Weber State basketball: Wildcats hand Montana its worst regular-season loss in four years
OGDEN — Weber State’s Scott Bamforth was left all alone.
In the game of basketball, that’s usually troubling news for the other team.
The sharpshooter squared his feet, bent his legs and in a pendulum flow flicked a rhythmic jumper that brushed nothing but nylon. As he dramatically stood with his arm raised, teammate Davion Berry — his tongue hanging from his mouth while overflowing with emotion — bumped chests with Bamforth as their team's opponent tried to pull itself off the hardwood from the knockout blow.
“I’m just an emotional and passionate player — I want to win,” Berry said. “I knew it was going down just as soon as it left his hands. I just wanted to keep riding emotions and keep playing aggressive.”
The 3-pointer, which gave the Wildcats a 20-point lead early in the second half, epitomized the fervor sweeping through the purple and white jerseys as Weber State ambushed the league-leading Montana Grizzlies, 87-63, Thursday at the Dee Events Center.
“We wanted to come out and prove a point,” Berry, who finished with 16 points, six assists, four rebounds and three steals, said. “We’re not going to be cocky — we still have a couple games left and we have to finish strong. But definitely, this was a statement game.”
The 24-point loss was Montana’s worst regular-season setback since an 85-55 defeat at Colorado State on Nov. 14, 2008. It snapped the Grizzlies' 14-game win streak — the second-longest in the nation — and their 25-game Big Sky winning streak — the longest in conference history.
“Our guys were really locked in tonight. I knew they were going to be excited to play. We not only played really hard and had a good sense of urgency, but we played with poise and composure,” WSU coach Randy Rahe said. “They executed the game plan. Sometimes you get afraid, in these kind of games, that you might get too excited and forget how to play. We had that nice balance of excitement and emotion and then keeping our wits about us.”
Weber State (18-5, 13-2) has now won nine of the last 10 meetings against Montana (18-5, 14-1) in Ogden by an average of 12.7 points per game.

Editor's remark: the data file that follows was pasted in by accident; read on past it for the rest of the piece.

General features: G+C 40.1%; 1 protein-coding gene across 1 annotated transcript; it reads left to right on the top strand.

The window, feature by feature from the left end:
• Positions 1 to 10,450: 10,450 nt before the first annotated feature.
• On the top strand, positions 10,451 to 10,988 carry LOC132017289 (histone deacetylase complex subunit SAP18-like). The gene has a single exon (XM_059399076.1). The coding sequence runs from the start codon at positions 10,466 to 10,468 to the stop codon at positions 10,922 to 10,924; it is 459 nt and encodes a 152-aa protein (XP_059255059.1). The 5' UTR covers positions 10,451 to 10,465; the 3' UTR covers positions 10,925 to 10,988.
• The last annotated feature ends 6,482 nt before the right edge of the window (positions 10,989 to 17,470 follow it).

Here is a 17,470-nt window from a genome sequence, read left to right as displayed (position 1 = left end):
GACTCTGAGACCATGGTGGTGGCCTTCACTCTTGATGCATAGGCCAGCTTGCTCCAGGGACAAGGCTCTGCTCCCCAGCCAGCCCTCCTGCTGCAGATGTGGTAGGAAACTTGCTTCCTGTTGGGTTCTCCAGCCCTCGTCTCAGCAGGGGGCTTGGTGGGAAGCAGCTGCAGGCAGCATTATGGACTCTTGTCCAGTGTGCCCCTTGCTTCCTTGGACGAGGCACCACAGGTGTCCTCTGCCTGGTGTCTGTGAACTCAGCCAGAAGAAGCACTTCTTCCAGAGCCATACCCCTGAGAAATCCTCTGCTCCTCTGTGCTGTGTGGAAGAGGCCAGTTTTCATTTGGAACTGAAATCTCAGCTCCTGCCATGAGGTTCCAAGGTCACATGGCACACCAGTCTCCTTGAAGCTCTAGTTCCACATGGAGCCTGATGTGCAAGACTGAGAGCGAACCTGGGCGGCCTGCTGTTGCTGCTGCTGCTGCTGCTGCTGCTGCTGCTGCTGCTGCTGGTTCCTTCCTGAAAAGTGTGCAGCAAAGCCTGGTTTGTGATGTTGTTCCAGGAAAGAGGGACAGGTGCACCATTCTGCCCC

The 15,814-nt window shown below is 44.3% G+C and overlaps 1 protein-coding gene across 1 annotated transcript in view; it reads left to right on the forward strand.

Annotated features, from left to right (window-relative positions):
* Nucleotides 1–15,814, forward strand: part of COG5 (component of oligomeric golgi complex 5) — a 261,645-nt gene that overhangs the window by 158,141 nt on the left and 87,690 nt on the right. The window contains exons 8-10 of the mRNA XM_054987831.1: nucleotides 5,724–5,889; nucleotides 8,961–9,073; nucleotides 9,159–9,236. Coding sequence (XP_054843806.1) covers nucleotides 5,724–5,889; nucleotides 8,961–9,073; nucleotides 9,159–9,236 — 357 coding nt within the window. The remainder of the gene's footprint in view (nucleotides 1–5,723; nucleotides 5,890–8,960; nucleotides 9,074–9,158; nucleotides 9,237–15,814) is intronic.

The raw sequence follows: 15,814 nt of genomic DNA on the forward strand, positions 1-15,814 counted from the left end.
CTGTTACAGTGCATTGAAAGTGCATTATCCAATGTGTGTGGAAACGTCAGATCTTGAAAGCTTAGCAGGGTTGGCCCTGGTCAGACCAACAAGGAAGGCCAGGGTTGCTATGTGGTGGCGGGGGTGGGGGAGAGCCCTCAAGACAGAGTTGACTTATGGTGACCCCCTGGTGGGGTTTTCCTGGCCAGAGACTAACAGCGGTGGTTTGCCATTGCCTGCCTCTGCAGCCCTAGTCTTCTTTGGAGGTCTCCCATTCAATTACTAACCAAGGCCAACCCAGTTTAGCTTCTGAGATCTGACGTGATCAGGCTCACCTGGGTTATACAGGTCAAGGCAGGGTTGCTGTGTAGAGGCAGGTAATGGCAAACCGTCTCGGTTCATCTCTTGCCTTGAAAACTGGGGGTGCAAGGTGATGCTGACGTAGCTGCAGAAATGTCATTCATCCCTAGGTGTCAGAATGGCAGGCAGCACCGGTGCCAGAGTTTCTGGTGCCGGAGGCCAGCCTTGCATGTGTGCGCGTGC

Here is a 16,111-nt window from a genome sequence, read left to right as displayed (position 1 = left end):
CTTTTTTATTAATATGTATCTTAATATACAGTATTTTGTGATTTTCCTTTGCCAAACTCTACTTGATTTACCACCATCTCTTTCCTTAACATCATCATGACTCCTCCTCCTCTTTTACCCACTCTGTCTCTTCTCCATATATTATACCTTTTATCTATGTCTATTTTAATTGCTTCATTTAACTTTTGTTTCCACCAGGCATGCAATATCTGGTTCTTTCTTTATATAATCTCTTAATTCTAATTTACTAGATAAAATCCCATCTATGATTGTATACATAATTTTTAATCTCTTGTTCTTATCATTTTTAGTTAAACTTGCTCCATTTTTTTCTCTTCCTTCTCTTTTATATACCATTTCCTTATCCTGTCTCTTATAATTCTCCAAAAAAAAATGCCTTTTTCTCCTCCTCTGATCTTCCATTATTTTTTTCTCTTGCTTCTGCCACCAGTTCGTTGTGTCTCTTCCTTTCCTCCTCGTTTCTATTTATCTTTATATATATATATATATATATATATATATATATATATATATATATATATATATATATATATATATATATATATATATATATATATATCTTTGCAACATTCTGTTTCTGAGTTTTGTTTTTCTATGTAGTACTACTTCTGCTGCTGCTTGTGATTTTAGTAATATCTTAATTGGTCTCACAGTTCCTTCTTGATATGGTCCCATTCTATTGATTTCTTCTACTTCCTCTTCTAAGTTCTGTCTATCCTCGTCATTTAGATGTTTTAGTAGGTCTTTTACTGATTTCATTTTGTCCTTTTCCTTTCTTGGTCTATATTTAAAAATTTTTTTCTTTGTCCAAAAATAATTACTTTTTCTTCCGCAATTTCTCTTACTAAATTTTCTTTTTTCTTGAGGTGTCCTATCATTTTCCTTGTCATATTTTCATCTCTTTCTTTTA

“On both ends of the floor I thought it was pretty close to playing long periods of good basketball maybe as we’ve had for a long time,” Rahe said.
WSU shot 58.2 percent and limited Montana to 46.7 percent from the field while seeing its lead balloon to 31 points with 2:55 left in the second half. The ‘Cats also topped the Grizzlies in assists (21-9), rebounds (29-25), 3-pointers (8-4), steals (8-4), turnovers (7-14), points in the paint (34-24) and bench points (21-15).
Early on, Weber State attacked Montana’s morphing zone (1-3-1 and 2-3) with Kyle Tresnak and Frank Otis on the block, which ultimately freed up shooters around the perimeter.
Tresnak scored a game-high 19 points with five rebounds and Otis added 14 points with five assists and four boards.
With the breathing room, the ‘Cats refused to settle for usually eye-tempting shots. The patience equated to as many assists as the Grizzlies had field goals (21).
With 2:14 left in the first half, after Montana made its first and only surge, Gelaun Wheelwright passed up a 24-foot uncontested look before swishing a corner 3 as the offense trickled back. On the next possession, Wheelwright brushed off his defender with a hard ball sweep and gunned another trey to give WSU a 39-21 advantage.
“Subbing in off the bench, and contributing like we did tonight, I feel it helps a lot,” Wheelwright said. He finished with 14 points on 5-of-6 shooting with four 3-pointers.
The Grizzlies typically rely on their guards Will Cherry and Kareem Jamar. The two collectively average over 27 points per game and nearly nine assists. In the first meeting with WSU, a 76-74 Montana win, the two combined for 39 points.
Weber’s trio of Berry, Wheelwright and Jordan Richardson — with the help of switching bigs — knocked the two ball-handlers out of sync.
“I think just cutting off (Cherry’s) first move frustrated him the most,” Wheelwright said. “In practice our coach told us to guard going under the ball screen because he likes to attack.”
Cherry scored 18-points despite having four fouls. However, he shot 4 of 9 after a quick start. Jamar, the Grizzlies’ leading scorer, fouled out with four points on 1-of-5 shooting.
“If you give Will (Cherry) space, you can’t guard him. We needed to have him see eyes when he came off those ball screens,” Rahe said. “I thought we did a really good job of shrinking the floor. Our guys did a nice job of clogging it up when him and Kareem (Jamar) put the ball on the floor. There were people around them and tried to make them uncomfortable.”
Weber State is back in action Saturday at the Dee Events Center against Montana State. The Bobcats won the first meeting, 79-74, in Bozeman.
- High school football: Top 25 preseason rankings
- ACC media days has some interesting tidbits...
- Some fringe Jazz players opened eyes in Vegas
- Dick Harmon: Big 12 not looking to expand,...
- BYU football: Alani Fua may be next Cougar...
- Brain injury changes the lives and tests the...
- Dick Harmon: BYU, Pac-12 scheduling is an...
- Former BYU defensive lineman Eathyn...
- Dick Harmon: Big 12 not looking to... 167
- Report: Former BYU guard Jimmer... 73
- BYU freshman linebacker reportedly... 72
- BYU's Jamaal Williams, Utah State's Joe... 58
- Peavler: Arizona vice president of... 52
- ACC media days has some interesting... 35
- Brad Rock: Decades later, equality... 30
- Watch list roundup: 22 local players... 26